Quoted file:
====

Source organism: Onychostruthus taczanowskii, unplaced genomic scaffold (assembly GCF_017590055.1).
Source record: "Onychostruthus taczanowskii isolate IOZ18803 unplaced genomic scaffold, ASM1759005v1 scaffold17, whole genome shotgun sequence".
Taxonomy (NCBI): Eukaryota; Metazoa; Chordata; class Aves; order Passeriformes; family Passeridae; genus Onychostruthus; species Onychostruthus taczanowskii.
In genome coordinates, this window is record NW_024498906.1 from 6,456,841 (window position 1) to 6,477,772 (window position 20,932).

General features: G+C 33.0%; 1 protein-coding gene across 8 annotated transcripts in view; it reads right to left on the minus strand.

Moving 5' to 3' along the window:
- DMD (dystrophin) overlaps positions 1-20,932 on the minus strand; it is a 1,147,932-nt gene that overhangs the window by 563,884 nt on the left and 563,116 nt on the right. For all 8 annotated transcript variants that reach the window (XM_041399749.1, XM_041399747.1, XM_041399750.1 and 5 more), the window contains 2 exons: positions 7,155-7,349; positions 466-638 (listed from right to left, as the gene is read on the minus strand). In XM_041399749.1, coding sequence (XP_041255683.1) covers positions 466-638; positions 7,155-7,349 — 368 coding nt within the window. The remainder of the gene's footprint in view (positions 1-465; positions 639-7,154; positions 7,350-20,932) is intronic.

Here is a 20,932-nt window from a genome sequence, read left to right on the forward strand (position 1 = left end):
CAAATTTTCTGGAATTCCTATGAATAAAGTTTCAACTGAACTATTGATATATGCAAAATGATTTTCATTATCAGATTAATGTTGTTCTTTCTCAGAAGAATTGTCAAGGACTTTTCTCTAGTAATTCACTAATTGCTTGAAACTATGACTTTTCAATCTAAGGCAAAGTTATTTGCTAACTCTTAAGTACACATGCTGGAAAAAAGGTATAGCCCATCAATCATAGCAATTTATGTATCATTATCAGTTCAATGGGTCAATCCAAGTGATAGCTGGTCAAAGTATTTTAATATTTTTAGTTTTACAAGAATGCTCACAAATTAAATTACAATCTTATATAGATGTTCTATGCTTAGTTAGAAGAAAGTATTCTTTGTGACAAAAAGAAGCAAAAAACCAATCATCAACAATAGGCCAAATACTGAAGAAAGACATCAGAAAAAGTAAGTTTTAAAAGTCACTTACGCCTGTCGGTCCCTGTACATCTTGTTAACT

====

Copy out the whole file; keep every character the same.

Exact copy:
Source organism: Onychostruthus taczanowskii, unplaced genomic scaffold (assembly GCF_017590055.1).
Source record: "Onychostruthus taczanowskii isolate IOZ18803 unplaced genomic scaffold, ASM1759005v1 scaffold17, whole genome shotgun sequence".
Taxonomy (NCBI): Eukaryota; Metazoa; Chordata; class Aves; order Passeriformes; family Passeridae; genus Onychostruthus; species Onychostruthus taczanowskii.
In genome coordinates, this window is record NW_024498906.1 from 6,456,841 (window position 1) to 6,477,772 (window position 20,932).

General features: G+C 33.0%; 1 protein-coding gene across 8 annotated transcripts in view; it reads right to left on the minus strand.

Moving 5' to 3' along the window:
- DMD (dystrophin) overlaps positions 1-20,932 on the minus strand; it is a 1,147,932-nt gene that overhangs the window by 563,884 nt on the left and 563,116 nt on the right. For all 8 annotated transcript variants that reach the window (XM_041399749.1, XM_041399747.1, XM_041399750.1 and 5 more), the window contains 2 exons: positions 7,155-7,349; positions 466-638 (listed from right to left, as the gene is read on the minus strand). In XM_041399749.1, coding sequence (XP_041255683.1) covers positions 466-638; positions 7,155-7,349 — 368 coding nt within the window. The remainder of the gene's footprint in view (positions 1-465; positions 639-7,154; positions 7,350-20,932) is intronic.

Here is a 20,932-nt window from a genome sequence, read left to right on the forward strand (position 1 = left end):
CAAATTTTCTGGAATTCCTATGAATAAAGTTTCAACTGAACTATTGATATATGCAAAATGATTTTCATTATCAGATTAATGTTGTTCTTTCTCAGAAGAATTGTCAAGGACTTTTCTCTAGTAATTCACTAATTGCTTGAAACTATGACTTTTCAATCTAAGGCAAAGTTATTTGCTAACTCTTAAGTACACATGCTGGAAAAAAGGTATAGCCCATCAATCATAGCAATTTATGTATCATTATCAGTTCAATGGGTCAATCCAAGTGATAGCTGGTCAAAGTATTTTAATATTTTTAGTTTTACAAGAATGCTCACAAATTAAATTACAATCTTATATAGATGTTCTATGCTTAGTTAGAAGAAAGTATTCTTTGTGACAAAAAGAAGCAAAAAACCAATCATCAACAATAGGCCAAATACTGAAGAAAGACATCAGAAAAAGTAAGTTTTAAAAGTCACTTACGCCTGTCGGTCCCTGTACATCTTGTTAACT